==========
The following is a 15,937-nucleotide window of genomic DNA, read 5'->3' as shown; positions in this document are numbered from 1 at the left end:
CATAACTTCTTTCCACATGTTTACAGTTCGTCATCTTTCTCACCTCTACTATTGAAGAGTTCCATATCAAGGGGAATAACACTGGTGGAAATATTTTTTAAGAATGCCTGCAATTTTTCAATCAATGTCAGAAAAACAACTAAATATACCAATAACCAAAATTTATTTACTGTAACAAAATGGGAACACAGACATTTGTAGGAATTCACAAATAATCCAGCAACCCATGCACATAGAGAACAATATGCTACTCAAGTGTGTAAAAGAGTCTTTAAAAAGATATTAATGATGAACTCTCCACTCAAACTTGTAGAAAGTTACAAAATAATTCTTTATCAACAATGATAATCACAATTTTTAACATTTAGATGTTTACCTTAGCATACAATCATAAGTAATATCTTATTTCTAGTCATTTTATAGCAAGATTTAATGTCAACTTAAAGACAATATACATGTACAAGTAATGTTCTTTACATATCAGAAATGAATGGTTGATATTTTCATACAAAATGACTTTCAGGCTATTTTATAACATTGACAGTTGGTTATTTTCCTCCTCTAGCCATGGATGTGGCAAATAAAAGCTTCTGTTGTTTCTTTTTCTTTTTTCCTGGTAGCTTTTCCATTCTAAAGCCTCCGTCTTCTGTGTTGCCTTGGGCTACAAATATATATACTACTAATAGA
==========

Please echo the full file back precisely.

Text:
The following is a 15,937-nucleotide window of genomic DNA, read 5'->3' as shown; positions in this document are numbered from 1 at the left end:
CATAACTTCTTTCCACATGTTTACAGTTCGTCATCTTTCTCACCTCTACTATTGAAGAGTTCCATATCAAGGGGAATAACACTGGTGGAAATATTTTTTAAGAATGCCTGCAATTTTTCAATCAATGTCAGAAAAACAACTAAATATACCAATAACCAAAATTTATTTACTGTAACAAAATGGGAACACAGACATTTGTAGGAATTCACAAATAATCCAGCAACCCATGCACATAGAGAACAATATGCTACTCAAGTGTGTAAAAGAGTCTTTAAAAAGATATTAATGATGAACTCTCCACTCAAACTTGTAGAAAGTTACAAAATAATTCTTTATCAACAATGATAATCACAATTTTTAACATTTAGATGTTTACCTTAGCATACAATCATAAGTAATATCTTATTTCTAGTCATTTTATAGCAAGATTTAATGTCAACTTAAAGACAATATACATGTACAAGTAATGTTCTTTACATATCAGAAATGAATGGTTGATATTTTCATACAAAATGACTTTCAGGCTATTTTATAACATTGACAGTTGGTTATTTTCCTCCTCTAGCCATGGATGTGGCAAATAAAAGCTTCTGTTGTTTCTTTTTCTTTTTTCCTGGTAGCTTTTCCATTCTAAAGCCTCCGTCTTCTGTGTTGCCTTGGGCTACAAATATATATACTACTAATAGA